By David Montgomery
Washington Post Staff Writer
Friday, May 22, 2009
The line between what's real and what's not is thin and shifting, and the U.S. Department of Homeland Security has decided to explore both sides. Boldly going where few government bureaucracies have gone before, the agency is enlisting the expertise of science fiction writers.
Crazy? This week down at the Reagan Building, the 2009 Homeland Security Science & Technology Stakeholders Conference has been going on. Instead of just another wonkish series of meetings and a trade show, with contractors hustling business around every corner, this felt at times more like a convention of futuristic yarn-spinners.
Onstage in the darkened amphitheater, a Washington police commander said he'd like to have Mr. Spock's instant access to information: At a disaster scene, he'd like to say, "Computer, what's the dosage on this medication?"
A federal research director fantasized about a cellphone that could simultaneously text and detect biochemical attacks. Multiple cellphones in a crowd would confirm and track the spread. The master of ceremonies for the week was Greg Bear, the sci-fi novelist whose book "Quantico" featured FBI agents battling a designer plague targeting specific ethnic groups.
"What if we had a black box that IDs DNA on the scene?" Bear asked a panel of firefighters and police officers. "Put a swab in the box. How long would it take us to do that? Would that be of interest to anybody here?"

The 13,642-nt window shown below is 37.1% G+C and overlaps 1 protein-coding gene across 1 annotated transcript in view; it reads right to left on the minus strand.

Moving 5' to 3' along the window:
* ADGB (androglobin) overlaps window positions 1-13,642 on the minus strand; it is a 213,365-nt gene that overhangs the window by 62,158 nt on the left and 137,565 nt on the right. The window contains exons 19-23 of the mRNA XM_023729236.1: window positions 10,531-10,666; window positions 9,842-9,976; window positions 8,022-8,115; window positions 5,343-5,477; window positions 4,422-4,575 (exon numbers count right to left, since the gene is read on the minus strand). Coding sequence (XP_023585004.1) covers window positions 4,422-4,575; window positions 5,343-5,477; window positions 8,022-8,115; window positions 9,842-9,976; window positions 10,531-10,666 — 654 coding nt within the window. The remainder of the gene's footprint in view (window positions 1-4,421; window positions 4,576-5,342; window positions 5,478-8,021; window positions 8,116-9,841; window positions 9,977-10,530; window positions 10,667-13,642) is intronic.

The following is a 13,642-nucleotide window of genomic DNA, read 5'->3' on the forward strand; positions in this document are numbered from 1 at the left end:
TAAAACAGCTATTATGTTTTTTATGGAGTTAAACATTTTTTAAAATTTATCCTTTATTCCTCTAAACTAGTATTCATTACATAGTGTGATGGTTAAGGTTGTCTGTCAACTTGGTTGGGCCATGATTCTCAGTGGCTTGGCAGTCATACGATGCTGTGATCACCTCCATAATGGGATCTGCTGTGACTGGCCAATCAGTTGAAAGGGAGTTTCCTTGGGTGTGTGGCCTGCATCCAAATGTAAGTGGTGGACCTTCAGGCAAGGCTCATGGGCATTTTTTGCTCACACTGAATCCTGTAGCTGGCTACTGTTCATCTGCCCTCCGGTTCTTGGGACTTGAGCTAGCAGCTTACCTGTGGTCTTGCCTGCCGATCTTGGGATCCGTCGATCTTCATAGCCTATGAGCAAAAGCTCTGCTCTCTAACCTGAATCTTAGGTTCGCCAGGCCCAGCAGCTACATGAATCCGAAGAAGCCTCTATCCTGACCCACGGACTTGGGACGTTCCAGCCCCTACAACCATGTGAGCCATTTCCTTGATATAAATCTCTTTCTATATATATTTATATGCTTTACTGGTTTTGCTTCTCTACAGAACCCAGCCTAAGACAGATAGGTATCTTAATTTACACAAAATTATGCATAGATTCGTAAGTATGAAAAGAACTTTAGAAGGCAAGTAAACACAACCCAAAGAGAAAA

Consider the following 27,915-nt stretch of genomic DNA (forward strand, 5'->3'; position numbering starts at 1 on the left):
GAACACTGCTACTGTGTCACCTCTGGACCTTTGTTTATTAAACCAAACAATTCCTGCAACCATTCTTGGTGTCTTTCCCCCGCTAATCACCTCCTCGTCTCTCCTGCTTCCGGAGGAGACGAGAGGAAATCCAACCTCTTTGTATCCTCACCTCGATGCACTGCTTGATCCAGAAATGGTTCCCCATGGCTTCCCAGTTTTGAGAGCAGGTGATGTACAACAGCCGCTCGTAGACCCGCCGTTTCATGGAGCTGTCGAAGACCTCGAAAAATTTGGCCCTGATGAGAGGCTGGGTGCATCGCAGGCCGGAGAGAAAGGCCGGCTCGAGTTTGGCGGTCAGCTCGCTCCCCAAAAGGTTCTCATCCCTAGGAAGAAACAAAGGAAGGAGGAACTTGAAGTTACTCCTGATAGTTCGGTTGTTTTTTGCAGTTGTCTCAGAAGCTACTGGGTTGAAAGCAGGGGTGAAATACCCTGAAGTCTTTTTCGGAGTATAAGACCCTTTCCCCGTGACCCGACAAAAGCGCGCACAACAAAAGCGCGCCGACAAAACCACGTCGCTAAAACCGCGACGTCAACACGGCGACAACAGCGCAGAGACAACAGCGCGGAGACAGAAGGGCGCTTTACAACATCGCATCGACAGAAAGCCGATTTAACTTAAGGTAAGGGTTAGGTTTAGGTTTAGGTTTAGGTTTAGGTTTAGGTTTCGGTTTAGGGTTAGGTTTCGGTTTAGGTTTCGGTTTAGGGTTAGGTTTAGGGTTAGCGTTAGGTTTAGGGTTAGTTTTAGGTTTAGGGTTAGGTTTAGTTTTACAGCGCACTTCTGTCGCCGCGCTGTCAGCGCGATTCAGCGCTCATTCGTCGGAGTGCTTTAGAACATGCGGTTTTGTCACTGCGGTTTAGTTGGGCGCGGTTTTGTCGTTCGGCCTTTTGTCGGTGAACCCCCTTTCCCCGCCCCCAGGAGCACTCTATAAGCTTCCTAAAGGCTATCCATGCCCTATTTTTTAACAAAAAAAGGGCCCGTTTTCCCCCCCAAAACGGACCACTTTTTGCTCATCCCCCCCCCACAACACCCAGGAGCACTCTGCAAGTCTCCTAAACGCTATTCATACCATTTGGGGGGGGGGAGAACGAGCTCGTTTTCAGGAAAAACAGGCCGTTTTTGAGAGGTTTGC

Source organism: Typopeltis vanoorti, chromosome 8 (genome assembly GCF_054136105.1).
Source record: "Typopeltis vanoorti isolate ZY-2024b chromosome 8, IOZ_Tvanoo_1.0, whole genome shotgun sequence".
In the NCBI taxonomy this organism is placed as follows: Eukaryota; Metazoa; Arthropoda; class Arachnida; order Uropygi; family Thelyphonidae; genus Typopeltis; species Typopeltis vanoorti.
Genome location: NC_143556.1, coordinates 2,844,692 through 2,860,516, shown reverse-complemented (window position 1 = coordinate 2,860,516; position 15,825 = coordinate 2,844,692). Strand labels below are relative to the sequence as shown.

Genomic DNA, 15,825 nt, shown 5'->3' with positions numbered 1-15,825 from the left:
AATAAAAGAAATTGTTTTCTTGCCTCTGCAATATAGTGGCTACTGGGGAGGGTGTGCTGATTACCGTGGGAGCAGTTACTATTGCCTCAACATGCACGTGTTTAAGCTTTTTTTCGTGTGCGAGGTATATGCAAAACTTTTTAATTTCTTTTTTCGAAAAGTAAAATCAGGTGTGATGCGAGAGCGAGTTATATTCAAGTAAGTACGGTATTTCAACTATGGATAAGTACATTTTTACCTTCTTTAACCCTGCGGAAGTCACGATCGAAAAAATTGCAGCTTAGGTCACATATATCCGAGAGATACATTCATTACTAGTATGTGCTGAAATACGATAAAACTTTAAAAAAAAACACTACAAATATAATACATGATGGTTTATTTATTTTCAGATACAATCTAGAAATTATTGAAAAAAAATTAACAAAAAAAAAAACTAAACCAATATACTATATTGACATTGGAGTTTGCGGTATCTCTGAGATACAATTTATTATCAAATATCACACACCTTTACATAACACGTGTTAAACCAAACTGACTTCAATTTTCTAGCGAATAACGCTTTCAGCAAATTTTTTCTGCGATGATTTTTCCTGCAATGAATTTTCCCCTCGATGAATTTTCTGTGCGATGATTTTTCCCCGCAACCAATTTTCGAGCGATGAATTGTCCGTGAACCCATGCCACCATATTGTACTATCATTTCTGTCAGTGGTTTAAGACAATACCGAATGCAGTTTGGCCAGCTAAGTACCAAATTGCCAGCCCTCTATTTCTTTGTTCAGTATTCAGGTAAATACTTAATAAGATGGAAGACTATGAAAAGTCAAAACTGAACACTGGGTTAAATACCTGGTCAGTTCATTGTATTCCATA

"Absolutely!" said a police official from Fairfax County.
The dozen or so novelists sprinkled throughout the breakout sessions had camouflaged themselves in GS-conformist coats and ties, but they would have fit right in anyway. Science fiction writers tend to know a lot about science. And the ranks of federal and commercial R&D departments are stuffed with sci-fi fanatics.
The cost to taxpayers is minimal. The writers call this "science fiction in the national interest," and they consult pro bono. They've been exploring the future, and "we owe it to mankind to come back and report what we've found," said writer Arlan Andrews, who also is an engineer with the Navy in Corpus Christi, Tex.
Andrews founded an organization of sci-fi writers to offer imaginative services in return for travel expenses only. Called Sigma, the group has about 40 writers. Over the years, members have addressed meetings organized by the Department of Energy, the Army, Air Force, NATO and other agencies they care not to name. At first, "to pass the Beltway giggle-factor test," Andrews recruited only sci-fi writers who had conventional science or engineering chops on their résumés. Now about a third of the writers have PhDs.
The communities converged again Wednesday evening when the scene shifted from the conference hall to Reiter's Books, the beloved old science-focused shop on K Street NW, where the writers signed books and led discussions.